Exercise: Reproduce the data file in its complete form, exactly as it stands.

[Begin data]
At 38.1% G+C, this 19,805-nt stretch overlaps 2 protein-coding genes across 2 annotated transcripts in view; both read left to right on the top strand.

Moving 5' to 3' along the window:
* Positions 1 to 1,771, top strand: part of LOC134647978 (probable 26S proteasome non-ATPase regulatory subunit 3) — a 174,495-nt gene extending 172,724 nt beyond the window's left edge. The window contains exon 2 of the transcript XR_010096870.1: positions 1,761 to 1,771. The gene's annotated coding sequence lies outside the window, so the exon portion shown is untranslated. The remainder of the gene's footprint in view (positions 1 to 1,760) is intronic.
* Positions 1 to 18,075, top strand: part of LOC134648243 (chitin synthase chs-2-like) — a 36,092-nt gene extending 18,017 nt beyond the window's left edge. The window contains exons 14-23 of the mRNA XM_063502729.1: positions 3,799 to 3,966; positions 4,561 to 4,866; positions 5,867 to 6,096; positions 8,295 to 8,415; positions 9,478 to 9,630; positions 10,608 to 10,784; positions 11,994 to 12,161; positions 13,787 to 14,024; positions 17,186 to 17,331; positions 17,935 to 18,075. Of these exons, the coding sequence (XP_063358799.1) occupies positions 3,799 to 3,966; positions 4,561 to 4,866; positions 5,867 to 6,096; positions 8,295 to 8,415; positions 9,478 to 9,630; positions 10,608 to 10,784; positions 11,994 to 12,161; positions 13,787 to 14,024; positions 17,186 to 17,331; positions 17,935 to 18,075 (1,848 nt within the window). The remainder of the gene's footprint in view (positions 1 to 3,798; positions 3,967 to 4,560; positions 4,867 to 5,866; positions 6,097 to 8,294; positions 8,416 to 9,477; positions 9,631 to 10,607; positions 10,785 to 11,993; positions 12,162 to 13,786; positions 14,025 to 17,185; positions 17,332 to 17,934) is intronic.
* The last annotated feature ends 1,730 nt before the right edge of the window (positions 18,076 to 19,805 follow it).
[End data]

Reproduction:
At 38.1% G+C, this 19,805-nt stretch overlaps 2 protein-coding genes across 2 annotated transcripts in view; both read left to right on the top strand.

Moving 5' to 3' along the window:
* Positions 1 to 1,771, top strand: part of LOC134647978 (probable 26S proteasome non-ATPase regulatory subunit 3) — a 174,495-nt gene extending 172,724 nt beyond the window's left edge. The window contains exon 2 of the transcript XR_010096870.1: positions 1,761 to 1,771. The gene's annotated coding sequence lies outside the window, so the exon portion shown is untranslated. The remainder of the gene's footprint in view (positions 1 to 1,760) is intronic.
* Positions 1 to 18,075, top strand: part of LOC134648243 (chitin synthase chs-2-like) — a 36,092-nt gene extending 18,017 nt beyond the window's left edge. The window contains exons 14-23 of the mRNA XM_063502729.1: positions 3,799 to 3,966; positions 4,561 to 4,866; positions 5,867 to 6,096; positions 8,295 to 8,415; positions 9,478 to 9,630; positions 10,608 to 10,784; positions 11,994 to 12,161; positions 13,787 to 14,024; positions 17,186 to 17,331; positions 17,935 to 18,075. Of these exons, the coding sequence (XP_063358799.1) occupies positions 3,799 to 3,966; positions 4,561 to 4,866; positions 5,867 to 6,096; positions 8,295 to 8,415; positions 9,478 to 9,630; positions 10,608 to 10,784; positions 11,994 to 12,161; positions 13,787 to 14,024; positions 17,186 to 17,331; positions 17,935 to 18,075 (1,848 nt within the window). The remainder of the gene's footprint in view (positions 1 to 3,798; positions 3,967 to 4,560; positions 4,867 to 5,866; positions 6,097 to 8,294; positions 8,416 to 9,477; positions 9,631 to 10,607; positions 10,785 to 11,993; positions 12,162 to 13,786; positions 14,025 to 17,185; positions 17,332 to 17,934) is intronic.
* The last annotated feature ends 1,730 nt before the right edge of the window (positions 18,076 to 19,805 follow it).